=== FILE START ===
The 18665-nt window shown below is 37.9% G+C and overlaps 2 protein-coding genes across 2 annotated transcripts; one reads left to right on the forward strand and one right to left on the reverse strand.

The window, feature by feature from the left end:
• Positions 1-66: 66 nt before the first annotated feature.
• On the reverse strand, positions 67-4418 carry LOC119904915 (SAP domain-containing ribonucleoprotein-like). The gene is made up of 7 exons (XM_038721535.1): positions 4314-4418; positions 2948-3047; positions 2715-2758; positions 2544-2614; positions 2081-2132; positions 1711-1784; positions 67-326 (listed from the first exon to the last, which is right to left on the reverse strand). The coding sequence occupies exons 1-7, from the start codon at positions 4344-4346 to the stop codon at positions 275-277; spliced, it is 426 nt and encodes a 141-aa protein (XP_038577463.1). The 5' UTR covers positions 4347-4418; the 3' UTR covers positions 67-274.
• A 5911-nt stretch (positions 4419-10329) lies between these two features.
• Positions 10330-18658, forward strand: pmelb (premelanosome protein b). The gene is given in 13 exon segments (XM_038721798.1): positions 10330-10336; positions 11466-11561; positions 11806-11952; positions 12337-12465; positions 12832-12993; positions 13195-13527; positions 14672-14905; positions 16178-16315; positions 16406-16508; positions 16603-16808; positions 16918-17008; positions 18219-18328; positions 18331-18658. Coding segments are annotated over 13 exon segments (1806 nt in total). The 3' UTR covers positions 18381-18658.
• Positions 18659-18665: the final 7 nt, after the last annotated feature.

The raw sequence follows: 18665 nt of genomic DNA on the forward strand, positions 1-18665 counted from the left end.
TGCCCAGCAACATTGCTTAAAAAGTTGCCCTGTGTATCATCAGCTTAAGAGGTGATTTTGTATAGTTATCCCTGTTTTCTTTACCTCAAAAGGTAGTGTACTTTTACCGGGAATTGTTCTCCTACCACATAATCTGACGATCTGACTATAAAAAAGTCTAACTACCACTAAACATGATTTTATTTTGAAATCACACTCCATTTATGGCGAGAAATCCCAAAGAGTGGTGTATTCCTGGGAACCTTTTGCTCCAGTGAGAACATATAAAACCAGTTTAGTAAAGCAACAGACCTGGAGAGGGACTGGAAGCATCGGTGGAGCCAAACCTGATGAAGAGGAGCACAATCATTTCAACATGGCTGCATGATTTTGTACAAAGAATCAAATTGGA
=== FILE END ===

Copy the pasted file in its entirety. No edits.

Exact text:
The 18665-nt window shown below is 37.9% G+C and overlaps 2 protein-coding genes across 2 annotated transcripts; one reads left to right on the forward strand and one right to left on the reverse strand.

The window, feature by feature from the left end:
• Positions 1-66: 66 nt before the first annotated feature.
• On the reverse strand, positions 67-4418 carry LOC119904915 (SAP domain-containing ribonucleoprotein-like). The gene is made up of 7 exons (XM_038721535.1): positions 4314-4418; positions 2948-3047; positions 2715-2758; positions 2544-2614; positions 2081-2132; positions 1711-1784; positions 67-326 (listed from the first exon to the last, which is right to left on the reverse strand). The coding sequence occupies exons 1-7, from the start codon at positions 4344-4346 to the stop codon at positions 275-277; spliced, it is 426 nt and encodes a 141-aa protein (XP_038577463.1). The 5' UTR covers positions 4347-4418; the 3' UTR covers positions 67-274.
• A 5911-nt stretch (positions 4419-10329) lies between these two features.
• Positions 10330-18658, forward strand: pmelb (premelanosome protein b). The gene is given in 13 exon segments (XM_038721798.1): positions 10330-10336; positions 11466-11561; positions 11806-11952; positions 12337-12465; positions 12832-12993; positions 13195-13527; positions 14672-14905; positions 16178-16315; positions 16406-16508; positions 16603-16808; positions 16918-17008; positions 18219-18328; positions 18331-18658. Coding segments are annotated over 13 exon segments (1806 nt in total). The 3' UTR covers positions 18381-18658.
• Positions 18659-18665: the final 7 nt, after the last annotated feature.

The raw sequence follows: 18665 nt of genomic DNA on the forward strand, positions 1-18665 counted from the left end.
TGCCCAGCAACATTGCTTAAAAAGTTGCCCTGTGTATCATCAGCTTAAGAGGTGATTTTGTATAGTTATCCCTGTTTTCTTTACCTCAAAAGGTAGTGTACTTTTACCGGGAATTGTTCTCCTACCACATAATCTGACGATCTGACTATAAAAAAGTCTAACTACCACTAAACATGATTTTATTTTGAAATCACACTCCATTTATGGCGAGAAATCCCAAAGAGTGGTGTATTCCTGGGAACCTTTTGCTCCAGTGAGAACATATAAAACCAGTTTAGTAAAGCAACAGACCTGGAGAGGGACTGGAAGCATCGGTGGAGCCAAACCTGATGAAGAGGAGCACAATCATTTCAACATGGCTGCATGATTTTGTACAAAGAATCAAATTGGA